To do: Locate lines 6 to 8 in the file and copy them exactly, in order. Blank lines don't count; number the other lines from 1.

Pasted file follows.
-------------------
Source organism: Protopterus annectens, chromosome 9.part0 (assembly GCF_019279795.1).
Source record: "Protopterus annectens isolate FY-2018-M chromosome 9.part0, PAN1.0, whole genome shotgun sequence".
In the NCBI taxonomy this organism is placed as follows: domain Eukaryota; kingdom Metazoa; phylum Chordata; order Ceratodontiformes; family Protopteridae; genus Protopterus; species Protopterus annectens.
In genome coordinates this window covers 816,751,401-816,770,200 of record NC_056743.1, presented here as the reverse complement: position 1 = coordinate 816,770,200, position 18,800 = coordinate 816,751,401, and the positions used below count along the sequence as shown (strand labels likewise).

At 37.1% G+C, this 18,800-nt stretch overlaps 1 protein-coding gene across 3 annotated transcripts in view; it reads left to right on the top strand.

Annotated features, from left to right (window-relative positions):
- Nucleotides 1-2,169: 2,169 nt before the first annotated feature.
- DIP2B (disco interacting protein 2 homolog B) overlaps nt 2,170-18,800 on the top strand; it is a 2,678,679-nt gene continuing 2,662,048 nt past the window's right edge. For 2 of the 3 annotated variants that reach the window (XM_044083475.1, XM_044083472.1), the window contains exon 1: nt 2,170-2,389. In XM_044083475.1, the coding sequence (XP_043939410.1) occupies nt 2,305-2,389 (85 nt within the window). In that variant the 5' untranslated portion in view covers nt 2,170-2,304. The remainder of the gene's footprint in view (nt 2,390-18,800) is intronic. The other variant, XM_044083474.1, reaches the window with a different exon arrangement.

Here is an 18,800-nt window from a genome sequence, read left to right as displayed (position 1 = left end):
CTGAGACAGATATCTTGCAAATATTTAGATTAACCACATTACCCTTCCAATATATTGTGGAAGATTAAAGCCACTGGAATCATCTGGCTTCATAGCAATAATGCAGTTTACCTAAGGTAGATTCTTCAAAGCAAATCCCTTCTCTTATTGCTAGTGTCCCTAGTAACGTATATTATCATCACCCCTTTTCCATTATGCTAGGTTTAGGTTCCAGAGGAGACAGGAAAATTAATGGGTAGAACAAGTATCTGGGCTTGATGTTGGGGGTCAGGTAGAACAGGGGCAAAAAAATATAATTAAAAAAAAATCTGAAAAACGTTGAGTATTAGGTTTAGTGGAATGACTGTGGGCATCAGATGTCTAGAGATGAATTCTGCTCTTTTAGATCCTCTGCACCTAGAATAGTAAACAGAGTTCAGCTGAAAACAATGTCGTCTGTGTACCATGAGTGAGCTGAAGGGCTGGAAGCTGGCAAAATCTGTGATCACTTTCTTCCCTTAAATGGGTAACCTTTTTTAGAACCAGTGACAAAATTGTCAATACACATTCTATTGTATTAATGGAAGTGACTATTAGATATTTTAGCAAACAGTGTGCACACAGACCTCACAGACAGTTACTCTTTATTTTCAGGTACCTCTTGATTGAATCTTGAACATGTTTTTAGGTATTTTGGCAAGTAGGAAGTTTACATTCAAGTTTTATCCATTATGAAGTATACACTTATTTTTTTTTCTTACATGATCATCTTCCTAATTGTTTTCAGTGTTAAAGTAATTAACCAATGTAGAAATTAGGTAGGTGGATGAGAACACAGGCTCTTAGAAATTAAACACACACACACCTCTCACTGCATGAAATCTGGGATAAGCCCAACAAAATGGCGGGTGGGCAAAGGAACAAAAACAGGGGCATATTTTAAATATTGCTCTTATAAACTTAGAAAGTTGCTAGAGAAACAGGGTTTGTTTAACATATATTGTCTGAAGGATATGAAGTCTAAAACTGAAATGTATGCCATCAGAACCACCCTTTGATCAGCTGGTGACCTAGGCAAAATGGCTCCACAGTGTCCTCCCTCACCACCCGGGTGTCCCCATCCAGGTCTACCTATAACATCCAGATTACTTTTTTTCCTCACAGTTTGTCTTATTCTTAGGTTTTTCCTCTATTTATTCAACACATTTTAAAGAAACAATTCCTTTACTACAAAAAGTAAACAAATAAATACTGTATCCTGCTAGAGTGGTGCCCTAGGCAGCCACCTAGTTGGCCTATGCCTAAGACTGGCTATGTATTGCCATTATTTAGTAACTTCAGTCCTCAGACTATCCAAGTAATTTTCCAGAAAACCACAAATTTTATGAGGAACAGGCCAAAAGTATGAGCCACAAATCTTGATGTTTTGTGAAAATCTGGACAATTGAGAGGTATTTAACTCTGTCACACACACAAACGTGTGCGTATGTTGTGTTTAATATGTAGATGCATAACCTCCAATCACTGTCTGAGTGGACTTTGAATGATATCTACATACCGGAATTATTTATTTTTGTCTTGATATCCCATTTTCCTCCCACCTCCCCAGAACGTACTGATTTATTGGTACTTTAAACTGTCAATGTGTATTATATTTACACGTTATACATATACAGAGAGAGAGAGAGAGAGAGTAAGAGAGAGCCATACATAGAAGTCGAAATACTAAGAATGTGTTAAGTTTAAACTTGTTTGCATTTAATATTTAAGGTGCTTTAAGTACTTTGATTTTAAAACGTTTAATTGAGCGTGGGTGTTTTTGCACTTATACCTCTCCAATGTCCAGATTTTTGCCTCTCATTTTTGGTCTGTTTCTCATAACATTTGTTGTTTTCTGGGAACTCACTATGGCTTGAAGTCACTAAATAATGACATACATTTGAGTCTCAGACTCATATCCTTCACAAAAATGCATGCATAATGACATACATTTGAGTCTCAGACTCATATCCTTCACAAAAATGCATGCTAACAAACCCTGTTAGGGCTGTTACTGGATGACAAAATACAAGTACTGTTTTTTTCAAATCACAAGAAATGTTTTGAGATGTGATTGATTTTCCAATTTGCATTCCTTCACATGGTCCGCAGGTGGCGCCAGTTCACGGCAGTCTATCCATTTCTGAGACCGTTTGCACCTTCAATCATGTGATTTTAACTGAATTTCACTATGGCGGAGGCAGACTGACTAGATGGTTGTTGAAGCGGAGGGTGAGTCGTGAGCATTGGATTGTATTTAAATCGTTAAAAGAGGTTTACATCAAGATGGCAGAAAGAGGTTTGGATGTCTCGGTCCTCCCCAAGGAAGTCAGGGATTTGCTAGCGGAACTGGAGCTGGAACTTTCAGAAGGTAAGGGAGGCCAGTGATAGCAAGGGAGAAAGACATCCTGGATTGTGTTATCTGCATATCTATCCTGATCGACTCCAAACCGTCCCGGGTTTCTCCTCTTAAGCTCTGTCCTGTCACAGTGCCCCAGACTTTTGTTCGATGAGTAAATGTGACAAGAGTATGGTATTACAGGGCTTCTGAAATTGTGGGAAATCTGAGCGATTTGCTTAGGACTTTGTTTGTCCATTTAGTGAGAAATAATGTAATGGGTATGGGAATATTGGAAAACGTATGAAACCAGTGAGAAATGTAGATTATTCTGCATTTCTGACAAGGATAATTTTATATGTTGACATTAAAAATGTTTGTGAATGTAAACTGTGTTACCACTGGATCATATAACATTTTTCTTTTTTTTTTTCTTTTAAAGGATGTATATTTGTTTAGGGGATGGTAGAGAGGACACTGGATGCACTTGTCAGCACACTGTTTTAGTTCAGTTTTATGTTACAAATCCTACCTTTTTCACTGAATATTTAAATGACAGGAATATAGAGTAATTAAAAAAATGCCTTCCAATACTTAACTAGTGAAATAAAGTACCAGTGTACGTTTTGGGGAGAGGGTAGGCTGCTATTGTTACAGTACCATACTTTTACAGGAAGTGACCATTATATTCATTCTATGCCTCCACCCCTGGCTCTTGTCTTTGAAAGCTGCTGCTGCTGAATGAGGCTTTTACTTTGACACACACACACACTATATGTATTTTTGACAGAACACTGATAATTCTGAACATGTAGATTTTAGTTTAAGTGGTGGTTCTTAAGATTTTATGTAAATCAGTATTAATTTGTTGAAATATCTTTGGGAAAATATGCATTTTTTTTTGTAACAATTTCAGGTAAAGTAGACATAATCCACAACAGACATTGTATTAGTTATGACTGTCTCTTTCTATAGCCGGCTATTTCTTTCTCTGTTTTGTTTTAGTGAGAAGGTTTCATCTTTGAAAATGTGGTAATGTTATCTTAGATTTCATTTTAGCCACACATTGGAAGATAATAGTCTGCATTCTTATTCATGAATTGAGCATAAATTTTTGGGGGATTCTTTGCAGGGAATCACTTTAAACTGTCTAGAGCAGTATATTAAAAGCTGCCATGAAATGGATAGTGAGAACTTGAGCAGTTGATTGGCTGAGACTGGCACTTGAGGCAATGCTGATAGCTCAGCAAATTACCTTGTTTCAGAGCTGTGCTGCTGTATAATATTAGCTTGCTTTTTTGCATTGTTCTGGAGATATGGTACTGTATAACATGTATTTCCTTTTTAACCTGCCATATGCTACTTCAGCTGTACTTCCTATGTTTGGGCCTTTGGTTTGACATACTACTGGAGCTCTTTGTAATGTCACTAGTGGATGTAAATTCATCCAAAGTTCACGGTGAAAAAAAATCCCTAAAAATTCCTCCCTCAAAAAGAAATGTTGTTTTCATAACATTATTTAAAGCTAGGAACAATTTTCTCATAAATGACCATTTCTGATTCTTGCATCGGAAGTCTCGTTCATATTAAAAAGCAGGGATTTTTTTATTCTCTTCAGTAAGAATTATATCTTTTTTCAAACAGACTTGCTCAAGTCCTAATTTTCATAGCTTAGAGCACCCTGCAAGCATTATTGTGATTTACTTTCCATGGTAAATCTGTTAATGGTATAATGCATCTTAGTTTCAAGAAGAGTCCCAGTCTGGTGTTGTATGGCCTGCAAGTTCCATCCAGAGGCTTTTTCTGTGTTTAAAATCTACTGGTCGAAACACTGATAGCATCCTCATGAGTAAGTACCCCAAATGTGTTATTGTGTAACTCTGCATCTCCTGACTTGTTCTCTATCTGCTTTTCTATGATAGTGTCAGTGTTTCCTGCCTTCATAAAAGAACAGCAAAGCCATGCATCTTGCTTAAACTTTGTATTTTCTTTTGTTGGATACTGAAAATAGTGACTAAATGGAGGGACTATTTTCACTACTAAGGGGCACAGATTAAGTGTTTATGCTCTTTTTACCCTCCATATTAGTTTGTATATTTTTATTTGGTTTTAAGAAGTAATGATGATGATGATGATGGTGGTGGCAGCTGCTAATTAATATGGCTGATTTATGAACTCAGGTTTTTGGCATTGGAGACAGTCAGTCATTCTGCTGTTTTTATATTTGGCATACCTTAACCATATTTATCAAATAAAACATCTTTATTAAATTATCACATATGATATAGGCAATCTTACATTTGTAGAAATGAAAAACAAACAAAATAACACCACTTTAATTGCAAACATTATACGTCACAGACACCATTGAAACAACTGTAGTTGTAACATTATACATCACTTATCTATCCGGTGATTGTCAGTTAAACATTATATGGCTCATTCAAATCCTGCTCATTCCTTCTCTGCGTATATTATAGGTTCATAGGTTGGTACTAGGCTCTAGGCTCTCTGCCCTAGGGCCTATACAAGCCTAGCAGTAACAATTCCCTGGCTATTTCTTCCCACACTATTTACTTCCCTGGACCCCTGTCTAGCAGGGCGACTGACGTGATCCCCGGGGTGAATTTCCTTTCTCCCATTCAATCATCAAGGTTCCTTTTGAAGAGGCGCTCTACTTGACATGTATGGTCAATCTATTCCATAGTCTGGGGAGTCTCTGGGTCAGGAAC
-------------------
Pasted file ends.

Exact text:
Annotated features, from left to right (window-relative positions):
- Nucleotides 1-2,169: 2,169 nt before the first annotated feature.
- DIP2B (disco interacting protein 2 homolog B) overlaps nt 2,170-18,800 on the top strand; it is a 2,678,679-nt gene continuing 2,662,048 nt past the window's right edge. For 2 of the 3 annotated variants that reach the window (XM_044083475.1, XM_044083472.1), the window contains exon 1: nt 2,170-2,389. In XM_044083475.1, the coding sequence (XP_043939410.1) occupies nt 2,305-2,389 (85 nt within the window). In that variant the 5' untranslated portion in view covers nt 2,170-2,304. The remainder of the gene's footprint in view (nt 2,390-18,800) is intronic. The other variant, XM_044083474.1, reaches the window with a different exon arrangement.